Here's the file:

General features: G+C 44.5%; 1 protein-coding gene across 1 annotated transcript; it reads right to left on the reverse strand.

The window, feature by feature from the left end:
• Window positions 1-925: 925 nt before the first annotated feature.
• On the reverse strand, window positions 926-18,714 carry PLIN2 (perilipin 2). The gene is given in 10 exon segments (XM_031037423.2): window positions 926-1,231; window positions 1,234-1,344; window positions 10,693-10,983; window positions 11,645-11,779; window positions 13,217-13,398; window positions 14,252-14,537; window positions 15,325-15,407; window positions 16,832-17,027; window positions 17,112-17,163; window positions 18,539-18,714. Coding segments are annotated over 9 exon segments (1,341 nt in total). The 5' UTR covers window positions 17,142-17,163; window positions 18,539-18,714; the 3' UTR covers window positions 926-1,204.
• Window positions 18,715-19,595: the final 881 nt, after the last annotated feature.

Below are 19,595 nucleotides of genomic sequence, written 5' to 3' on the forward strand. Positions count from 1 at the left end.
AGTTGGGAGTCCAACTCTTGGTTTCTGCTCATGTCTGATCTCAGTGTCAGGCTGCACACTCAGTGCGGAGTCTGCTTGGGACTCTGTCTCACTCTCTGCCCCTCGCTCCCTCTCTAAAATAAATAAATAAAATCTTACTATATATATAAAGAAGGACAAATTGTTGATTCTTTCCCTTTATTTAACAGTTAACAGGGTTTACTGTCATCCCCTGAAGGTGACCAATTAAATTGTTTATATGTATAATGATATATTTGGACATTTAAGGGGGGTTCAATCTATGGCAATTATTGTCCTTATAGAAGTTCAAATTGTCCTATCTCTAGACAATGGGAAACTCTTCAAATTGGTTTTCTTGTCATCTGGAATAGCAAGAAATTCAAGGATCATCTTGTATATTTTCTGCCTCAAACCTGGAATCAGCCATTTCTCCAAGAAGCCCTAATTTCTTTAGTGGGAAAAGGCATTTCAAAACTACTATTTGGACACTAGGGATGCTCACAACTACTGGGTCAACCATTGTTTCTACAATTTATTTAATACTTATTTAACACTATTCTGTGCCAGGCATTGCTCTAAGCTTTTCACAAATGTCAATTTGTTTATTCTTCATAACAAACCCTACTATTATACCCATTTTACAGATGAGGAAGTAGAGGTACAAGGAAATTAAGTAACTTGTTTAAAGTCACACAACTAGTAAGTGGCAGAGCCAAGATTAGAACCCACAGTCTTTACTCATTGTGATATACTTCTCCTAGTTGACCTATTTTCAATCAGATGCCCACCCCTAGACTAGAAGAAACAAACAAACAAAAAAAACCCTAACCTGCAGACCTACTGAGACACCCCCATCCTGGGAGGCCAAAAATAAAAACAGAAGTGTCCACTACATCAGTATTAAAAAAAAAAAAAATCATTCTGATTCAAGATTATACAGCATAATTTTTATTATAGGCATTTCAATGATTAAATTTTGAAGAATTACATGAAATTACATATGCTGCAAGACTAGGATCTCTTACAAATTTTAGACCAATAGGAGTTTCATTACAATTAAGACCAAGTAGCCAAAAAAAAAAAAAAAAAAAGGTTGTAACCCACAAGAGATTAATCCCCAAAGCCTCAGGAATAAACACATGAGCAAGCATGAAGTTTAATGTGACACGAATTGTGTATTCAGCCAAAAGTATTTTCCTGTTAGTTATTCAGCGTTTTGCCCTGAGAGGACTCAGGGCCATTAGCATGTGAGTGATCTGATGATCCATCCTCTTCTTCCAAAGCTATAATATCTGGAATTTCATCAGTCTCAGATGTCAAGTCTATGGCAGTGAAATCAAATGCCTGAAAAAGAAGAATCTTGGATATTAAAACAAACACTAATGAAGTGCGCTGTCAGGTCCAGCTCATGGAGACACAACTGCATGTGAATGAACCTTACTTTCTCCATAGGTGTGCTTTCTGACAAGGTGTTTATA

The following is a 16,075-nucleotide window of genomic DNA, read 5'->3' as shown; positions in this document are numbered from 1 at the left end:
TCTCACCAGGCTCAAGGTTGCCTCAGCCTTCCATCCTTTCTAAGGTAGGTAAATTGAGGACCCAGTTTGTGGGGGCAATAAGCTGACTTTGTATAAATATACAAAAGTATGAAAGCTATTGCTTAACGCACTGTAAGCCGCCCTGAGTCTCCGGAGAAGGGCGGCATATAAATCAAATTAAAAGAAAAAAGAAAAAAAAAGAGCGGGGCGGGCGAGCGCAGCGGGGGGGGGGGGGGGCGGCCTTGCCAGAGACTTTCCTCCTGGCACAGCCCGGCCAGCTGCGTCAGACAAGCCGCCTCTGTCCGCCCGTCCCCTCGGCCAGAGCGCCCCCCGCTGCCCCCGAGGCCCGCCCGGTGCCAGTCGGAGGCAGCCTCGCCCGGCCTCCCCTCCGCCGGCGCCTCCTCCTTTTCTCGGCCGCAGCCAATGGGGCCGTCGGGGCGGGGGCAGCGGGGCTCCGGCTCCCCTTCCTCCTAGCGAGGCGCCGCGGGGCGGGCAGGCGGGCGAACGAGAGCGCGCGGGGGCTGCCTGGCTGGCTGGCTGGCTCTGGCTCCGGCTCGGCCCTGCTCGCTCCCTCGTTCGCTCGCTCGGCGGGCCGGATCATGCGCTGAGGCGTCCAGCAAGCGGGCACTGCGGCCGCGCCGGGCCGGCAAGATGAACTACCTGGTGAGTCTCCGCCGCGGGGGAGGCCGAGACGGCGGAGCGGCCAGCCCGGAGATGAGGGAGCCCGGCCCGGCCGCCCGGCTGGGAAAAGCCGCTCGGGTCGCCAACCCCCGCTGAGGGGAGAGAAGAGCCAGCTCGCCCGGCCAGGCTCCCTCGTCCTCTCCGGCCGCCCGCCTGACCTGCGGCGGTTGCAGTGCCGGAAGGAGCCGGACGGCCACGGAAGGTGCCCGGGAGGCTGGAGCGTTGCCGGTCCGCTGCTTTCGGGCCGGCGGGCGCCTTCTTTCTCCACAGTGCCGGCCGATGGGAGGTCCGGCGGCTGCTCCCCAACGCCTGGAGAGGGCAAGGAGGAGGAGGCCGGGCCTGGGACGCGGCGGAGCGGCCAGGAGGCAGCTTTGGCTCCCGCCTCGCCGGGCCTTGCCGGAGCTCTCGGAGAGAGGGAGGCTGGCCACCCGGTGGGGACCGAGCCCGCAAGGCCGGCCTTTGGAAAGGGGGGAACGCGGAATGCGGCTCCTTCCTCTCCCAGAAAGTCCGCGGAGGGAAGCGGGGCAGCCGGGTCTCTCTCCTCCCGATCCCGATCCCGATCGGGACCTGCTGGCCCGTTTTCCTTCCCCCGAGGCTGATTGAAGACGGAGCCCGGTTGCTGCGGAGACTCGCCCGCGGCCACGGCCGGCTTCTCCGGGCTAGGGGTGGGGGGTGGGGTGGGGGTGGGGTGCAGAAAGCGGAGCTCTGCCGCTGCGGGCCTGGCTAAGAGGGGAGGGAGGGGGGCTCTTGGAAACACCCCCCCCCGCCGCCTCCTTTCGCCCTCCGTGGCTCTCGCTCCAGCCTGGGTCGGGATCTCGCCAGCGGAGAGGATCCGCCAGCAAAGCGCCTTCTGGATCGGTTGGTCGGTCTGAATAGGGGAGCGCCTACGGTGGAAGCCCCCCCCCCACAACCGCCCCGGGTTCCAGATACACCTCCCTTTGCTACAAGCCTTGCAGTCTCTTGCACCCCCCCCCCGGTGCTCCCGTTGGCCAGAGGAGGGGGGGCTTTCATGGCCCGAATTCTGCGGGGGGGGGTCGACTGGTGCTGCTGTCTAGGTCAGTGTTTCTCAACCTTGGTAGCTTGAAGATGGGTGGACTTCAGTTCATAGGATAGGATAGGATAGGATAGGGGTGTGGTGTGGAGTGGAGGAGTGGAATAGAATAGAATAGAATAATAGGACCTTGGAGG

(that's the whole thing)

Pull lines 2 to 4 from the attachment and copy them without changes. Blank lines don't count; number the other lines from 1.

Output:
The window, feature by feature from the left end:
• Window positions 1-925: 925 nt before the first annotated feature.
• On the reverse strand, window positions 926-18,714 carry PLIN2 (perilipin 2). The gene is given in 10 exon segments (XM_031037423.2): window positions 926-1,231; window positions 1,234-1,344; window positions 10,693-10,983; window positions 11,645-11,779; window positions 13,217-13,398; window positions 14,252-14,537; window positions 15,325-15,407; window positions 16,832-17,027; window positions 17,112-17,163; window positions 18,539-18,714. Coding segments are annotated over 9 exon segments (1,341 nt in total). The 5' UTR covers window positions 17,142-17,163; window positions 18,539-18,714; the 3' UTR covers window positions 926-1,204.